Thursday, December 30, 2010

As the sun sets on 2010,

it's time to close out the year in books. If you're so inclined, you can see everything that I read this year by clicking here.

and now to the favorites list:
I read so many good ones that it's hard to pin them down, but I'll give it a go.

Overall favorite book of the yearSkippy Dies, by Paul Murray.  

Favorite crime fiction of the year:  actually, the winner of this category comes in a set of 3, all by Marek Krajewski: Death in Breslau, The End of the World in Breslau and Phantoms of Breslau. 
 [following closely behind:  The Darkest Room by Johan Theorin, Hypothermia by Arnaldur Indridason and The Broken Shore by Peter Temple]
Favorite sci-fi/speculative fiction novel of the year: Kraken, by China Mieville
[following closely behind: Yellow Blue Tibia by Adam Roberts and Boneshaker, by Cherie Priest]
Favorite nonfiction of the year: Operation Mincemeat: How a Dead Man and a Bizarre Plan Fooled the Nazis and Assured an Allied Victory, by Ben Macintyre 
[following closely behind: Columbine by Dave Cullen, The Tiger: A True Story of Vengeance and Survival by John Vaillant and The Great Deluge: Hurricane Katrina, New Orleans, and the Mississippi Gulf Coast by Douglas Brinkley]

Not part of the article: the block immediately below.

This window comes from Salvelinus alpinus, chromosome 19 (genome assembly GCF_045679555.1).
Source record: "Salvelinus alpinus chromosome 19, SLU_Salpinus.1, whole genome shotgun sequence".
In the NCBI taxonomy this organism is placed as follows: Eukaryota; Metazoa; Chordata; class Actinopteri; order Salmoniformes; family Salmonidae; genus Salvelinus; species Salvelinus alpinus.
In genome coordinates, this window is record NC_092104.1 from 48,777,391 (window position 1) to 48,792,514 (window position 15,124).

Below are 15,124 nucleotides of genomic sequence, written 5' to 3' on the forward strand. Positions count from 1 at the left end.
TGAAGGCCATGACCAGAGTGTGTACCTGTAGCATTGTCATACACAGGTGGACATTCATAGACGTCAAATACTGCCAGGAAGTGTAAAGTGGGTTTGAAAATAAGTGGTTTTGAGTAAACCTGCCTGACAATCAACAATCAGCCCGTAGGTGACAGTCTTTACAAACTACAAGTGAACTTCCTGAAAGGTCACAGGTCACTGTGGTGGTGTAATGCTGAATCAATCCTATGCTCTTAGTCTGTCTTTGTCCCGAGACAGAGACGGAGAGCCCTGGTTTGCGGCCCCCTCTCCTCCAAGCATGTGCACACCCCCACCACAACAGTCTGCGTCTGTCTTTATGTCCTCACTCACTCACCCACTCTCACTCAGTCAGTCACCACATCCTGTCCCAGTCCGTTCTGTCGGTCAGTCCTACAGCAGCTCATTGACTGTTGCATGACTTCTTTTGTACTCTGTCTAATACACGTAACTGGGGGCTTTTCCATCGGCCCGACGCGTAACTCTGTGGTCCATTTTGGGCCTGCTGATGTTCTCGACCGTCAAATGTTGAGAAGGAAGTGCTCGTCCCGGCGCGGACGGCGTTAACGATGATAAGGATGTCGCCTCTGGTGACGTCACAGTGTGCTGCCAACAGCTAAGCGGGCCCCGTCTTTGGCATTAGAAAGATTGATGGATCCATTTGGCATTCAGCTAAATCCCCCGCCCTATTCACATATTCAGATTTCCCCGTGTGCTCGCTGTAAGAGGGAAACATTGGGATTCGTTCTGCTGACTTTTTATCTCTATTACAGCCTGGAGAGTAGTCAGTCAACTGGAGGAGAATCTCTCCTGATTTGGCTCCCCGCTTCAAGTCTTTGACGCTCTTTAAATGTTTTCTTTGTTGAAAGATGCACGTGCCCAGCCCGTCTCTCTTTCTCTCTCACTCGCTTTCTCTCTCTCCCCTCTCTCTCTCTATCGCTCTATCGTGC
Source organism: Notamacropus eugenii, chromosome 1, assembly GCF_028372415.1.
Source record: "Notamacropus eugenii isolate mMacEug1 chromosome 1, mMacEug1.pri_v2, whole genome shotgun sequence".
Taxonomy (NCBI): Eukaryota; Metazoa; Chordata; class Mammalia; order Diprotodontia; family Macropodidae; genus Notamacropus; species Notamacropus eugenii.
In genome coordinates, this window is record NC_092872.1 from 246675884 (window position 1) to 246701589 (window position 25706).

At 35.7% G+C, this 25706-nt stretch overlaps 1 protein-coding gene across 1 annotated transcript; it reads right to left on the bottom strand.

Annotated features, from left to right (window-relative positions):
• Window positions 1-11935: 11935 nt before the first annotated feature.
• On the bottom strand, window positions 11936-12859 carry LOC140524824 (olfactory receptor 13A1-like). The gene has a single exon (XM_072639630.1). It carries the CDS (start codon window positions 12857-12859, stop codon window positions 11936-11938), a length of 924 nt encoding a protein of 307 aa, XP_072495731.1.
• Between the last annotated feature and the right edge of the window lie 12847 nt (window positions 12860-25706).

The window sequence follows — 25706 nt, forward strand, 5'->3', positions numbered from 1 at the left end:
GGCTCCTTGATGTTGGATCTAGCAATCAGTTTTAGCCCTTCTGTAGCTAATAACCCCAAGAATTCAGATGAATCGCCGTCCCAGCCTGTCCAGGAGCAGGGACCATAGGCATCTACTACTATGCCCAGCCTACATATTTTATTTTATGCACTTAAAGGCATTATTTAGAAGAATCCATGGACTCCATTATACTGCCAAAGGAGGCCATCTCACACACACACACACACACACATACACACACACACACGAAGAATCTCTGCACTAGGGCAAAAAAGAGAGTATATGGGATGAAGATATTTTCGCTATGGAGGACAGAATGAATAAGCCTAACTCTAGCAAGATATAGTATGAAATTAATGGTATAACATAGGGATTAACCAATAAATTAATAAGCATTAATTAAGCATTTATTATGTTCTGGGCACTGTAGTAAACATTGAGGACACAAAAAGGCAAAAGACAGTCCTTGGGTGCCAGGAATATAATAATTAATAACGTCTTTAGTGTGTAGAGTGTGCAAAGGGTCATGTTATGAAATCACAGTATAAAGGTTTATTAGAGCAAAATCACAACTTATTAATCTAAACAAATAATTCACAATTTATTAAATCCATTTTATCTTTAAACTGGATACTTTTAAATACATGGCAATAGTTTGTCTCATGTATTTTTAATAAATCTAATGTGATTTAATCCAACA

Favorite fiction set in Latin America: Needle in a Haystack, by Ernesto Mallo
 [following closely behind: Lost City Radio by Daniel Alarcon, The Dark Bride by Laura Restrepo, and Thursday Night Widows, by Claudia Pineiro]
 Strangest good  book of the year: Little Hands Clapping, by Dan Rhodes

Others worth mentioning for the year:

The Thousand Autumns of Jacob de Zoet, by David Mitchell
In a Strange Room, by Damon Galgut

Fieldwork - Mischa Berlinski
The Beast - Anders Roslund and Borge Hellstrom
Redbreast, Nemesis, The Devil's Star, and The Redeemer by Jo Nesbo

Here's to another good reading year!

Wednesday, December 29, 2010

The Devotion of Suspect X, by Keigo Higashino

St. Martin's, Minotaur
Publication date: 02/2011